This article is about the Sun and its planetary system. For other systems, see planetary system and star system. For a list of physical and orbital statistics for the Solar System's largest bodies, see List of gravitationally rounded objects of the Solar System.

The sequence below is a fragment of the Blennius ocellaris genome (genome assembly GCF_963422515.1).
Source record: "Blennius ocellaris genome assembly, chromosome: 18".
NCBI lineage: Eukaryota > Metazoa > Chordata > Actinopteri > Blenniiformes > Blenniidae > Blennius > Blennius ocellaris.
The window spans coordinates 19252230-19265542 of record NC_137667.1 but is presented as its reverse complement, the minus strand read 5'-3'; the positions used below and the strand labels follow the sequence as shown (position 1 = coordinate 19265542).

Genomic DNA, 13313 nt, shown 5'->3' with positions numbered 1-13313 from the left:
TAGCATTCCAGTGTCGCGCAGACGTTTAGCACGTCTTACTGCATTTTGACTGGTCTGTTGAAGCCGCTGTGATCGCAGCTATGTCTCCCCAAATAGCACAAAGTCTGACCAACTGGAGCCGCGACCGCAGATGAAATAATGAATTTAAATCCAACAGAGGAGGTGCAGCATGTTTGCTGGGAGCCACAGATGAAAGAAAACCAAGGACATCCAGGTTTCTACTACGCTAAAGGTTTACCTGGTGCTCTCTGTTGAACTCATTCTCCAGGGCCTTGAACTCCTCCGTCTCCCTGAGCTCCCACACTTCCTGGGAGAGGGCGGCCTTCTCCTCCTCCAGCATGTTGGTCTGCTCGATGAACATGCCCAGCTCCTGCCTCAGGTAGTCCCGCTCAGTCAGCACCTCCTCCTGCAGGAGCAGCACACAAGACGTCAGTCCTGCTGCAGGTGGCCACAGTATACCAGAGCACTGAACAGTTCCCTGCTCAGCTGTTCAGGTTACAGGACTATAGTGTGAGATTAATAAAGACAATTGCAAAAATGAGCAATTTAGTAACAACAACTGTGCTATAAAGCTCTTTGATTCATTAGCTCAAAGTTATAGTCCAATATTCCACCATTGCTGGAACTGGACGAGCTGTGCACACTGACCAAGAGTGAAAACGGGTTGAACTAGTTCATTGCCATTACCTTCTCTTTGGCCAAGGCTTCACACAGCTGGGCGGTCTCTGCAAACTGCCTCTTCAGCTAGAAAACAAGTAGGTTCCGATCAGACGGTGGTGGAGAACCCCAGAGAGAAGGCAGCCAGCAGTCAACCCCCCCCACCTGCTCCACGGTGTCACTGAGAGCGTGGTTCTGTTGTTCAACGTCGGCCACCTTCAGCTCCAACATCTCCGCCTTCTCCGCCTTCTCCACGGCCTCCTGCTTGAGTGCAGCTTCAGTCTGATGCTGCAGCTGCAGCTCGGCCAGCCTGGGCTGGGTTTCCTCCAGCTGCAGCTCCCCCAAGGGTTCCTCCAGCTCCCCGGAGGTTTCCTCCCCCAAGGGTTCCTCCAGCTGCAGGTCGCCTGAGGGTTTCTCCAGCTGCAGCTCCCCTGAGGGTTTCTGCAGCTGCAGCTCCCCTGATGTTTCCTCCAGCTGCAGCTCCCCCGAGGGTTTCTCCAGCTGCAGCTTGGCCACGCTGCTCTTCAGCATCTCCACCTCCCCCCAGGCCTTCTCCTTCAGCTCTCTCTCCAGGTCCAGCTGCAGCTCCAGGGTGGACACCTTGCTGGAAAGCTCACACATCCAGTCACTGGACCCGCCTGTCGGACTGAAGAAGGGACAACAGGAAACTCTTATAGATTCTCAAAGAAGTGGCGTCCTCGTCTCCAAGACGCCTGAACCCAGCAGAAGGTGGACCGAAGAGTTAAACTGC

The Solar System consists of the Sun and its planetary system of eight planets, their moons, and other non-stellar objects.[b] It formed 4.6 billion years ago from the collapse of a giant molecular cloud. The vast majority of the system's mass is in the Sun, with most of the remaining mass contained in Jupiter. The four smaller inner planets, Mercury, Venus, Earth and Mars, also called the terrestrial planets, are primarily composed of rock and metal. The four outer planets, called the gas giants, are substantially more massive than the terrestrials. The two largest, Jupiter and Saturn, are composed mainly of hydrogen and helium; the two outermost planets, Uranus and Neptune, are composed largely of substances with relatively high melting points (compared with hydrogen and helium), called ices, such as water, ammonia and methane, and are often referred to separately as "ice giants". All planets have almost circular orbits that lie within a nearly flat disc called the ecliptic plane.